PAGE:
The first thing I noticed is the barking, more like loud yelps, as I pull into the parking lot of the Sanford Orlando Kennel Club.
A handful of greyhounds are in travel trailers — the ones with the slits along the sides for circulation — parked in an adjacent lot. I don't know if the barking is a plea to get out and go racing, or whether it is simply a plea to get out and be free.
I do know that greyhound racing is an archaic tradition, a blood-sport where the scars may be invisible. It's a way for humans to get their jollies cheering for greyhounds pursuing a mechanical hare. At best, it's a cheap thrill chasing a few bucks at the betting window.
At its worst, it's animal abuse.
Greyhounds — a loving, interactive breed — are often confined for long periods and suffer injuries, neglect or even worse. A report by the Tampa Bay Times in 2014 revealed that 74 dogs died on Florida racetrack properties between May 31 and Dec. 31, 2013 — one every three days.
Overall, state records indicate that 448 dogs have died at Florida's various dog tracks since the state began tracking greyhound deaths in 2013. The causes are a smorgasbord of pain — from heat stroke to race-related injuries to unknown problems.
All of this provides a persuasive and pertinent argument cobbled together by Sen. Tom Lee, a Republican from Thonotosassa.
He has filed Proposal 67 in Florida's Constitution Revision Commission, which would phase out commercial greyhound racing by 2020.
I'd like for it to happen tomorrow, if possible, but at least this is a reasonable end game to this "sport" that is already on rocky ground. Commercial greyhound racing is banned in 40 states, although it still has legs in Florida, home to the majority of the 18 operational tracks in the United States.
Florida has 13, including the one in Sanford. My visit on Wednesday afternoon showed an aging demographic, there for the juice of $1 quiniela and trifecta boxes, and $3 domestic beer specials.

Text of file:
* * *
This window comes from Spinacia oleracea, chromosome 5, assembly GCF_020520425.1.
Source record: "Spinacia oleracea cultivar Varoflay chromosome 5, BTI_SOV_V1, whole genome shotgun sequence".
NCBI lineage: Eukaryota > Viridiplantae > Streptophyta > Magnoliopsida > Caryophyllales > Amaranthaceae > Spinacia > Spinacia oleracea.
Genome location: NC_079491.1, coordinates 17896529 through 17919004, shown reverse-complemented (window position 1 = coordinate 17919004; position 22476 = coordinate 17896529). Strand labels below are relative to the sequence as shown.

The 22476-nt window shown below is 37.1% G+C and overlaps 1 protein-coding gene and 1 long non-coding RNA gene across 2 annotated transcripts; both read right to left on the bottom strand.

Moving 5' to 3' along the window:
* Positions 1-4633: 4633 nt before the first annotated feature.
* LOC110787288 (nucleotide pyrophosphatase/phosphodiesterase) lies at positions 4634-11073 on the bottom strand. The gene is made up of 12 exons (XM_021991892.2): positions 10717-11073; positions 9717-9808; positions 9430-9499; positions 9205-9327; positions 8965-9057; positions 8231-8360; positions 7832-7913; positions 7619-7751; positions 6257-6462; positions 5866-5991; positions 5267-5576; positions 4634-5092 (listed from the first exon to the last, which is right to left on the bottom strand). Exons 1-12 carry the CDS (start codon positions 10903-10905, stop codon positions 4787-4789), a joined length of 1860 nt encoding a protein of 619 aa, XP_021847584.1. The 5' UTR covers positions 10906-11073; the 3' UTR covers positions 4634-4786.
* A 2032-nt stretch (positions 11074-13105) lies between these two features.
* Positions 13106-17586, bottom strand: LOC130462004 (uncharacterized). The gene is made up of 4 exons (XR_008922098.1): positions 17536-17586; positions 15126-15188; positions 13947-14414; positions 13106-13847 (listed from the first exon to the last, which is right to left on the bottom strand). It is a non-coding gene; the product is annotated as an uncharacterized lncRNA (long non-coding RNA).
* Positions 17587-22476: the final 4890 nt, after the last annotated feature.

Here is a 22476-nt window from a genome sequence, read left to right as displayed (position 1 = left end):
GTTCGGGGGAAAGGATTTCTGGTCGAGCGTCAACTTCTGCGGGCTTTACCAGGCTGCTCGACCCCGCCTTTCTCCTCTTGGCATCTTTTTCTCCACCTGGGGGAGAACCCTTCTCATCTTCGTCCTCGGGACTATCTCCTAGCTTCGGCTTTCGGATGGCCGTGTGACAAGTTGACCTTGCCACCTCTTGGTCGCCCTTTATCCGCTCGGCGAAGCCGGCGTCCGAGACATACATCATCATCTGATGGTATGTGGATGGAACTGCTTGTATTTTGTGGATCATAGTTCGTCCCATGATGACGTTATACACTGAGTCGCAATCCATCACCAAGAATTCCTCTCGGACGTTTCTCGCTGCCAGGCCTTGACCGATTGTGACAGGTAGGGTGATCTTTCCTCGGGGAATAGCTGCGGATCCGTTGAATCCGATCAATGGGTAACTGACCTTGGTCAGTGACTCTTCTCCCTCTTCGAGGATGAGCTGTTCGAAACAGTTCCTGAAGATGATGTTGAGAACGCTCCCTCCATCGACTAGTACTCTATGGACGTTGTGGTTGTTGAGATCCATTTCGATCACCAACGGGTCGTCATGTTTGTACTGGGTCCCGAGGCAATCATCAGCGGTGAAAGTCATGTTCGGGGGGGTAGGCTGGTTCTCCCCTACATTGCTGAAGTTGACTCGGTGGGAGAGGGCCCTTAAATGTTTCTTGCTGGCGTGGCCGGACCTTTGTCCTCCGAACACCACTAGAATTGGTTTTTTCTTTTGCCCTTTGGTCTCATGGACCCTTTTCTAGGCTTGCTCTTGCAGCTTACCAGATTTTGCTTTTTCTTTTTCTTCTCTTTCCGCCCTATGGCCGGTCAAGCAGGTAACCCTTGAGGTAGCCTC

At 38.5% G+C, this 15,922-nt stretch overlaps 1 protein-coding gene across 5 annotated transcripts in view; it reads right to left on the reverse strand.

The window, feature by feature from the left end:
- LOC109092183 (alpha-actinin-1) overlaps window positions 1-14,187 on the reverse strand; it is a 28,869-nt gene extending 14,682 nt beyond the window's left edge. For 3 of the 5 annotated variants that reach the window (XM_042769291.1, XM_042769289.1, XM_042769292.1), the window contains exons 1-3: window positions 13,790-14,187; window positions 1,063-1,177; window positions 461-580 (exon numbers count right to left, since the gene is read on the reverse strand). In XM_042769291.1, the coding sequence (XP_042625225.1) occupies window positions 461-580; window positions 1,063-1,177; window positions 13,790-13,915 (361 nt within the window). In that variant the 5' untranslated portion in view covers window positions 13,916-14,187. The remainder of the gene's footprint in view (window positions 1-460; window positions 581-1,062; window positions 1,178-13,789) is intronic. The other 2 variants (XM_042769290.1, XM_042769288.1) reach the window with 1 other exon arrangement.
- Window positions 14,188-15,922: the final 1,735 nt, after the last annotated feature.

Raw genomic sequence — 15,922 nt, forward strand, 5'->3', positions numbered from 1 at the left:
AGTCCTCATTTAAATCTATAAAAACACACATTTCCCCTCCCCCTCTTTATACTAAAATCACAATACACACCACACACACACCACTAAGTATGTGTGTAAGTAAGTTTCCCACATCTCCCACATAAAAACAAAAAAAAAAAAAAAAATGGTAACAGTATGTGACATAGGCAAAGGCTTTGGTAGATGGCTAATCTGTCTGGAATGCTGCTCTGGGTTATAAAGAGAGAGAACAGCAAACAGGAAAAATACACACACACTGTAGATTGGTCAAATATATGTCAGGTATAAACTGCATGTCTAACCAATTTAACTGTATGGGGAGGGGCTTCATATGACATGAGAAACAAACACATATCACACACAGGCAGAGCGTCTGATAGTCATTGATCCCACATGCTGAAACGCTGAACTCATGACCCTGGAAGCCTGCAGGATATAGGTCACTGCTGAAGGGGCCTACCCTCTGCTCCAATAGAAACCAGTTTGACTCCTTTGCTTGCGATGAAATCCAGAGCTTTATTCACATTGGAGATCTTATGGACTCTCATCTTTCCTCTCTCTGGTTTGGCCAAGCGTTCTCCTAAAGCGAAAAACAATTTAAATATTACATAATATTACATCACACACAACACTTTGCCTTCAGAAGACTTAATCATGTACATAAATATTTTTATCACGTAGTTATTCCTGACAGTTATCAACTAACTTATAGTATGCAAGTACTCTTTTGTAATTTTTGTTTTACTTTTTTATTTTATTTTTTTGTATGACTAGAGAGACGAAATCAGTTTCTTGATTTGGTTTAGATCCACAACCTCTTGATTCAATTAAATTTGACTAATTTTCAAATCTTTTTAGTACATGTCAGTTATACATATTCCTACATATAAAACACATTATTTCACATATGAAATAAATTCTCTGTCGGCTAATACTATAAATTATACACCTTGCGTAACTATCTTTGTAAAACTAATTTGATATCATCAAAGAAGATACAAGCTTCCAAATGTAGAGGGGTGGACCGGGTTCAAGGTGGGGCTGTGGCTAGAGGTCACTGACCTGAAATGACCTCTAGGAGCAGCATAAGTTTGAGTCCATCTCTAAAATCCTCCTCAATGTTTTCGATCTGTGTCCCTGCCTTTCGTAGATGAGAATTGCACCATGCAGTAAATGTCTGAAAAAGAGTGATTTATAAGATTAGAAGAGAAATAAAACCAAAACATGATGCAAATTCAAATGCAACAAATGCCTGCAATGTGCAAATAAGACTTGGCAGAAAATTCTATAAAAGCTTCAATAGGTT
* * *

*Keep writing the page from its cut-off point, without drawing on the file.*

Polls indicate that Floridians strongly support a ban, though predictably, the numbers get a little out of whack when asking questions here.
"Been here for years and years and now they want to talk crap about 'em," says a gentleman in a viewing area outside the grandstands.
The old guard and lobbyists are protective not just because of the dogs, but because tracks usually offer other forms of revenue streams, including card games and slots. Sanford does not have a poker room due to Seminole County ordinances.
Frankly, I don't care of someone loses their shirt playing penny poker. That's a victimless crime if you are opposed to gambling. But at last check, nobody is asking the dogs if they prefer to do this for a living, or hanging out in a loving home where there is no competition to survive.
Of course, the dog racing lobby paints a different picture of their industry. "Florida is home to thirteen greyhound racing facilities, the most opportunities in any state!" so says the Florida Greyhound Association on its website. "Take the time to experience the thrill of greyhounds hitting the oval, doing what they love to do. Feel the speed and passion resulting from generations of careful breeding and thousands of years of fine tuning this amazing animal athlete."
Oh, please. This is probably similar to the nonsensical spin the bullfighting gang likes to dole out, something along the lines of "bulls are amazing athletes, highly-competitive and loved to be stabbed repeatedly until they die."
Sen. Lee is onto something good, and righteous.
His amendment has already passed unanimously through two committees of the CRC. Next up will be a full vote of the commission, and if passed, onto the November ballot where the voice of the people will be heard.
Kudos to the brave matador who wants to stick a fork in greyhound dog-racing.